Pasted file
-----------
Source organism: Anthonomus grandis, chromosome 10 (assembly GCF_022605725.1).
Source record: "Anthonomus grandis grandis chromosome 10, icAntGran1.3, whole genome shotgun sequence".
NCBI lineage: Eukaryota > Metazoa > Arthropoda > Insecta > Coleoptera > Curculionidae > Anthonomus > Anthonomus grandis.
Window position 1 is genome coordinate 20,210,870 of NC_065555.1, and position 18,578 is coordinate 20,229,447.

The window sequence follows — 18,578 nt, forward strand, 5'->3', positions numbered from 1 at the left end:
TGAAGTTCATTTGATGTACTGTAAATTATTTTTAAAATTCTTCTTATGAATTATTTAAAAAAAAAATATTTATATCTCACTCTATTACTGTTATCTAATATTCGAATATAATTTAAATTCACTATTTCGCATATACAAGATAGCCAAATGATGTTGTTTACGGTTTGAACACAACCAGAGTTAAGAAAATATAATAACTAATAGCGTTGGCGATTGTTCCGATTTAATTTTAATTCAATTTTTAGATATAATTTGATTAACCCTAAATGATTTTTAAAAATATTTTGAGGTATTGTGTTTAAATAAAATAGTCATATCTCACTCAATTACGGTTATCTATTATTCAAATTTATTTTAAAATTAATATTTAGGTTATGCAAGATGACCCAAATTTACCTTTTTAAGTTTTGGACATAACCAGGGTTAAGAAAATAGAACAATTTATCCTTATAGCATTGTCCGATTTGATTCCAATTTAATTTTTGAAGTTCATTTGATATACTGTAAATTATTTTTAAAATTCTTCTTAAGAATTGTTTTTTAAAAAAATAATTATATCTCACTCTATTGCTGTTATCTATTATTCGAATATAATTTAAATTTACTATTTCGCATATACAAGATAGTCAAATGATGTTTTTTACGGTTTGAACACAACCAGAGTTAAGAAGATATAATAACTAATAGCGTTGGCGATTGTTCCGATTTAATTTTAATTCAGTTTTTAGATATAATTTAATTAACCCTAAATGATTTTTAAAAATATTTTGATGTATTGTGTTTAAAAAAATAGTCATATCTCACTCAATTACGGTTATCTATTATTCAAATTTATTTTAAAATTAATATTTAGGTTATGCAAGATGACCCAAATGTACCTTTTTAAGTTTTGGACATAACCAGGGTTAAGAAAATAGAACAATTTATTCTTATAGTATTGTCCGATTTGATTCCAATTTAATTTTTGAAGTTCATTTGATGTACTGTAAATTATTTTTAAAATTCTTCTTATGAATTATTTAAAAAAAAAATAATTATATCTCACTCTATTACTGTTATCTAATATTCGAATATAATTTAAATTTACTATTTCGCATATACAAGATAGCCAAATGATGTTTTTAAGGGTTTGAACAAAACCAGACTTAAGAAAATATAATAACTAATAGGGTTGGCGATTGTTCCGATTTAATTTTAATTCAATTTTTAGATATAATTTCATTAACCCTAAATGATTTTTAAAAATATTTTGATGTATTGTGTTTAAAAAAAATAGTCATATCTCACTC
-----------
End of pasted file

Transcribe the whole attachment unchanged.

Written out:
Source organism: Anthonomus grandis, chromosome 10 (assembly GCF_022605725.1).
Source record: "Anthonomus grandis grandis chromosome 10, icAntGran1.3, whole genome shotgun sequence".
NCBI lineage: Eukaryota > Metazoa > Arthropoda > Insecta > Coleoptera > Curculionidae > Anthonomus > Anthonomus grandis.
Window position 1 is genome coordinate 20,210,870 of NC_065555.1, and position 18,578 is coordinate 20,229,447.

The window sequence follows — 18,578 nt, forward strand, 5'->3', positions numbered from 1 at the left end:
TGAAGTTCATTTGATGTACTGTAAATTATTTTTAAAATTCTTCTTATGAATTATTTAAAAAAAAAATATTTATATCTCACTCTATTACTGTTATCTAATATTCGAATATAATTTAAATTCACTATTTCGCATATACAAGATAGCCAAATGATGTTGTTTACGGTTTGAACACAACCAGAGTTAAGAAAATATAATAACTAATAGCGTTGGCGATTGTTCCGATTTAATTTTAATTCAATTTTTAGATATAATTTGATTAACCCTAAATGATTTTTAAAAATATTTTGAGGTATTGTGTTTAAATAAAATAGTCATATCTCACTCAATTACGGTTATCTATTATTCAAATTTATTTTAAAATTAATATTTAGGTTATGCAAGATGACCCAAATTTACCTTTTTAAGTTTTGGACATAACCAGGGTTAAGAAAATAGAACAATTTATCCTTATAGCATTGTCCGATTTGATTCCAATTTAATTTTTGAAGTTCATTTGATATACTGTAAATTATTTTTAAAATTCTTCTTAAGAATTGTTTTTTAAAAAAATAATTATATCTCACTCTATTGCTGTTATCTATTATTCGAATATAATTTAAATTTACTATTTCGCATATACAAGATAGTCAAATGATGTTTTTTACGGTTTGAACACAACCAGAGTTAAGAAGATATAATAACTAATAGCGTTGGCGATTGTTCCGATTTAATTTTAATTCAGTTTTTAGATATAATTTAATTAACCCTAAATGATTTTTAAAAATATTTTGATGTATTGTGTTTAAAAAAATAGTCATATCTCACTCAATTACGGTTATCTATTATTCAAATTTATTTTAAAATTAATATTTAGGTTATGCAAGATGACCCAAATGTACCTTTTTAAGTTTTGGACATAACCAGGGTTAAGAAAATAGAACAATTTATTCTTATAGTATTGTCCGATTTGATTCCAATTTAATTTTTGAAGTTCATTTGATGTACTGTAAATTATTTTTAAAATTCTTCTTATGAATTATTTAAAAAAAAAATAATTATATCTCACTCTATTACTGTTATCTAATATTCGAATATAATTTAAATTTACTATTTCGCATATACAAGATAGCCAAATGATGTTTTTAAGGGTTTGAACAAAACCAGACTTAAGAAAATATAATAACTAATAGGGTTGGCGATTGTTCCGATTTAATTTTAATTCAATTTTTAGATATAATTTCATTAACCCTAAATGATTTTTAAAAATATTTTGATGTATTGTGTTTAAAAAAAATAGTCATATCTCACTC